He stopped pacing , leaned against the dank , timbered wall and let his mind drift .
A feeling of futility , an enervation of mind greater than any fatigue he had ever known , seeped through him .
What in the name of God was he doing , crouched in a timbered pit on the wrong bank of the river ? ?
Why had he crossed the dark water , to bring back a group of reclaimed soldiers or to skulk in a foul-smelling hole ? ?
He grew annoyed and at the same time surprised at that emotion .
He was conscious of a growing sense of absurdity .
Hillman had written it all out , hadn't he ? ?
Wasn't the report official enough ? ?
What did he hope to accomplish here ? ?
Hillman had ordered him not to leave the far bank .
Prompted by a guilty urge , he had disobeyed the order of a man he respected .
For what ? ?
To tell John something he would find out for himself .
The figure in the corner belched loudly , a deep , liquid eruption .
Watson snorted and then laughed aloud .
Exactly ! !
The soldier's voice was muffled again , stricken with chagrin .
He clutched the staff , and his dark eyes blinked apologetically .
-- 'scuse me , sir .
-- Let's get out of here .
Watson ran up the ladder and stood for a second sucking in the cool air that smelled of mud and river weeds .
To his left , the two skiffs dented their sharp bows into the soft bank .
The flat-bottomed boat swung slowly to the pull of the current .
A soldier held the end of a frayed rope .
Three Union guards appeared , carrying their rifles at ready .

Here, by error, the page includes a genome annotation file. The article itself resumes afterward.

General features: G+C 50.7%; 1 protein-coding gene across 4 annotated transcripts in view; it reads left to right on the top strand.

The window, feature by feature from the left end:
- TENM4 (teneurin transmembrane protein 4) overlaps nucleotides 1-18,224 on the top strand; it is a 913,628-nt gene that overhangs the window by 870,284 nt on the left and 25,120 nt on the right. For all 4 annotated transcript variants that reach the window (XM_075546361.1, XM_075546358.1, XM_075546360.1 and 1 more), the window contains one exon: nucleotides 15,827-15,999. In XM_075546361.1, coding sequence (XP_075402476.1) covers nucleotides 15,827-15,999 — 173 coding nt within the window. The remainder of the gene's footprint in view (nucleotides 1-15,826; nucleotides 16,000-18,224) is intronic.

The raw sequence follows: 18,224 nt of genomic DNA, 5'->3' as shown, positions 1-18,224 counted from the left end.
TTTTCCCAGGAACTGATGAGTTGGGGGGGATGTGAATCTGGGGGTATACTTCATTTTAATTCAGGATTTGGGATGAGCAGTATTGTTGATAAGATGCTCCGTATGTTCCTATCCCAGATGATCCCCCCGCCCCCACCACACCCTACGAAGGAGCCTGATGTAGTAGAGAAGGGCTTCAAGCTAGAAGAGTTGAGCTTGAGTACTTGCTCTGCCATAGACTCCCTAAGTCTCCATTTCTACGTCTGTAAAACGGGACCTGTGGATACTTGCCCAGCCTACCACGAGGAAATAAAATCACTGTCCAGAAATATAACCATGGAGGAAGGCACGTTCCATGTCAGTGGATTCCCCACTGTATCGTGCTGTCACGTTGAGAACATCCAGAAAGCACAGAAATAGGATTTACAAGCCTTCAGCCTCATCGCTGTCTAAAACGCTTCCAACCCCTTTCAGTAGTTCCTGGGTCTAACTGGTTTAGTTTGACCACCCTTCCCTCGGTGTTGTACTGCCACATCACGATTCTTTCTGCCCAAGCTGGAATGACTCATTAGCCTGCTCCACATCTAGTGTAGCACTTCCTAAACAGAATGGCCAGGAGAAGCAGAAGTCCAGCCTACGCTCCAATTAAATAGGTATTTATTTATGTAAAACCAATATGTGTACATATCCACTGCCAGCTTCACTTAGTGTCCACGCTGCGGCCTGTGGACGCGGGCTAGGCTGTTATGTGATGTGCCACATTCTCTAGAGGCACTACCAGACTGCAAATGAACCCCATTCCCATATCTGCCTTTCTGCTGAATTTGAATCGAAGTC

Watson stared at them curiously .
They were stocky men , well fed and clean-shaven , with neat uniforms and sturdy boots .
Behind them shambled a long column of weak , tattered men .
The thin gray figures raised a hoarse , cawing cry like the call of a bird flock .
They moved toward the skiffs with shocking eagerness , elbowing and shoving .
Four men were knocked down , but did not attempt to rise .
They crept down the muddy slope toward the waiting boats .
The Union soldiers grounded arms and settled into healthy , indifferent postures to watch the feeble boarding of the skiffs .
The crawling men tried to rise and fell again .
No one moved to them .
Watson watched two of them flounder into the shallow water and listened to their voices beg shrilly .
In a confused , soaked and stumbling shift of bodies and lifting arms , the two men were dragged into the same skiff .
The third crawling man forced himself erect .
He swayed like a drunkard , his arms milling in slow circles .
He paced forward unsteadily , leaning too far back , his head tilted oddly .
His steps were short and stiff , and , with his head thrown back , his progress was a supercilious strut .
He appeared to be peering haughtily down his nose at the crowded and unclean vessel that would carry him to freedom .
He stalked into the water and fell heavily over the side of the flat-bottomed barge , his weight nearly swamping the craft .
Watson looked for the fourth man .
He had reached the three passive guards ; ;
he crept in an incertain manner , patting the ground before him .
The guards did not look at him .
The figure on the earth halted , seemingly bewildered .
He sank back on his thin haunches like a weary hound .
Then he began to crawl again .
Watson watched the creeping figure .
He felt a spectator interest .
Would the man make it or not ? ?
If only there was a clock for him to crawl against .
If he failed to reach the riverbank in five minutes , say , then the skiffs would pull away and leave him groping in the mud .
Say three minutes to make it sporting .
Still the guards did not move , but stood inert , aloof from the slow-scrambling man .
The figure halted , and Watson gasped .
The man began to creep in the wrong direction , deceived by a slight rise in the ground ! !
He turned slowly and began to crawl back up the bank toward the rampart .